A study on the mechanism of DOR activation in hepatic IRI was also initiated. Recently, other researchers found that DOR triggered a protective effect by reducing cellular metabolism, which resulted in ameliorating hepatic IRI (30). It was also found that DOR activation by DADLE could preserve perfused liver lobes via the antiapoptosis pathway (16). Apoptosis is a major element for cellular death after hepatic IRI. Caspase-3 plays a crucial role in mediating the apoptosis procedure (31). PI3K/Akt has been demonstrated to have beneficial effects on cellular survival and suppressing apoptosis (32). Once Akt was activated, its downstream proteins BAD and Bcl-2 were phosphorylated, and then the expression of BAX and capase-3 was inhibited. In this study, we found that DADLE treatment could increase the mRNA and protein expression levels of Akt, BAD, and Bcl-2 and decrease the expression of Cleaved Capsase-3 and BAX. But, the expression of these proteins could be preserved by NTD. These findings supported that DADLE treatment inhibited cellular apoptosis via the PI3K/Akt pathway.

We also found that DADLE treatment could decrease the levels of proinflammatory cytokines TNF-α and IL-1β. TNF-α and IL-1β are macrophage-derived and neutrophil-derived cytokines, respectively (33). In our work, we found that the ratio of macrophage (CD68+) and neutrophil (CD11b+) numbers could be significantly decreased by DADLE treatment. This means that DADLE treatment can prevent macrophage and neutrophil cell infiltration. On the contrary, cytokines, macrophage, and neutrophil cells were increased by the DOR antagonist, NTD. A study of the molecular pathway to examine the anti-inflammatory effect of DADLE will be our next research endeavor.

The key role of the PI3K/Akt pathway in the DADEL protection effect remains unexplained in this work. Possibly, we will use the Akt inhibitor in a future investigation. Secondly, this was an animal study, and, therefore, we could not predict the response in humans. Thus, further clinical studies are awaited.

In summary, our results demonstrated the DOR agonist DADLE at an optimal protective dose, 5 mg·kg−1, injected intravenously, and 10- min prior hepatic ischemia could attenuate hepatic IRI in cirrhotic livers by DOR activation. The protective effects of DADLE could be eliminated by the DOR-selected antagonist NTD. DOR activation by DADLE could not only reduce hepatocytes’ apoptosis, but also prevent cellular inflammation. The molecular mechanism of the protective effects of DADLE on hepatic IRI could be related to the upregulated PI3K/Akt pathway. These conclusions may provide new insights into opioid receptor hepatocyte protection in cirrhotic livers, which could be a potential molecular target for therapeutic methods. The detailed molecular mechanism of DADLE in hepatic IRI and its use in the clinic is reserved for our future studies.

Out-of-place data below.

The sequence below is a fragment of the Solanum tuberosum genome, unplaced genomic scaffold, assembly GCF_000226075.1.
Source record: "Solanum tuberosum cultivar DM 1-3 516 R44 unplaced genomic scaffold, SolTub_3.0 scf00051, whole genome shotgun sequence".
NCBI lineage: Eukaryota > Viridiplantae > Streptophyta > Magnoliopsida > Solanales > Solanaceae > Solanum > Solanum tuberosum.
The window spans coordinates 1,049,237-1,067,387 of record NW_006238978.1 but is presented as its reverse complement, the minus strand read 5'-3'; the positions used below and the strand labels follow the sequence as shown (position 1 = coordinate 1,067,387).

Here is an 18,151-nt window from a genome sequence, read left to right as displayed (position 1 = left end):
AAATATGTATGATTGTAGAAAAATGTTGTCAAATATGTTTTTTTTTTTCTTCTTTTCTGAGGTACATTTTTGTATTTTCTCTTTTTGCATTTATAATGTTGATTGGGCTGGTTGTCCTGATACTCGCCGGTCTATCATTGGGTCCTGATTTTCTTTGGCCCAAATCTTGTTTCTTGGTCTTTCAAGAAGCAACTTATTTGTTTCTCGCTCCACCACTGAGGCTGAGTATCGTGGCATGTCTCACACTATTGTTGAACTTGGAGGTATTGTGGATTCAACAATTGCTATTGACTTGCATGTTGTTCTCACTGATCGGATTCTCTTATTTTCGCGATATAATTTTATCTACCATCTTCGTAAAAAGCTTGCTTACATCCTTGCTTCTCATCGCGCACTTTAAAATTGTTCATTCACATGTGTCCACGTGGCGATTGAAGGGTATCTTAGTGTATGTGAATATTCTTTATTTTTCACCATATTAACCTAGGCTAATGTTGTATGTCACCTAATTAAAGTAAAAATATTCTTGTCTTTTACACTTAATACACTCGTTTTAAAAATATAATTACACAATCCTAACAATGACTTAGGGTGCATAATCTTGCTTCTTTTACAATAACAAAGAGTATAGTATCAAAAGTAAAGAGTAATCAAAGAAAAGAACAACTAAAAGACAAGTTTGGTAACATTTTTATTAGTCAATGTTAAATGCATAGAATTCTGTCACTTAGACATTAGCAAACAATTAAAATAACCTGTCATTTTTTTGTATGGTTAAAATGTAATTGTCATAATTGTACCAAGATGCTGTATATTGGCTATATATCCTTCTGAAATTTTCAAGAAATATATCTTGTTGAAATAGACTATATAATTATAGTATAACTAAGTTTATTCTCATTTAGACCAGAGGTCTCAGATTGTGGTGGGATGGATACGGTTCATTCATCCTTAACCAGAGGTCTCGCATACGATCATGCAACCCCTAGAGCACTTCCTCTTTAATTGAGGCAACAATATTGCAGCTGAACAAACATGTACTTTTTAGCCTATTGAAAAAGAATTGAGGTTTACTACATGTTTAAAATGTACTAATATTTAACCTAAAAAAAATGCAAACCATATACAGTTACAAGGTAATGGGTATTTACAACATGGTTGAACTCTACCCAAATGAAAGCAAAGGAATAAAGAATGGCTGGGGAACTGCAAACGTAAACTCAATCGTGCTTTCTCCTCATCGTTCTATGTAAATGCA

Data Availability Statement

The raw data supporting the conclusions of this article will be made available by the authors without undue reservation.

Ethics Statement

The animal study was reviewed and approved by Animal Care and Use Committee of Shanghai Jiaotong University, School of Medicine (Ethic No. RJ-2017-07-10). Written informed consent was obtained from the owners for the participation of their animals in this study.

Author Contributions

JL, YW, and QP contributed equally to this work. JL, YW, and QP designed and investigated the experiments and acquired the data. XC, YQ, and LZ analyzed the data. YW implemented the project and acquired funding. JL, YW, QP, and XC wrote and reviewed the manuscript. All authors contributed to the article, discussed the results, and approved it for publication.

Funding

This study was supported by the National Youth Science Foundation of China (NSFC) under Grant No. 81400644.

Conflict of Interest

The authors declare that the research was conducted in the absence of any commercial or financial relationships that could be construed as a potential conflict of interest.

Publisher’s Note

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References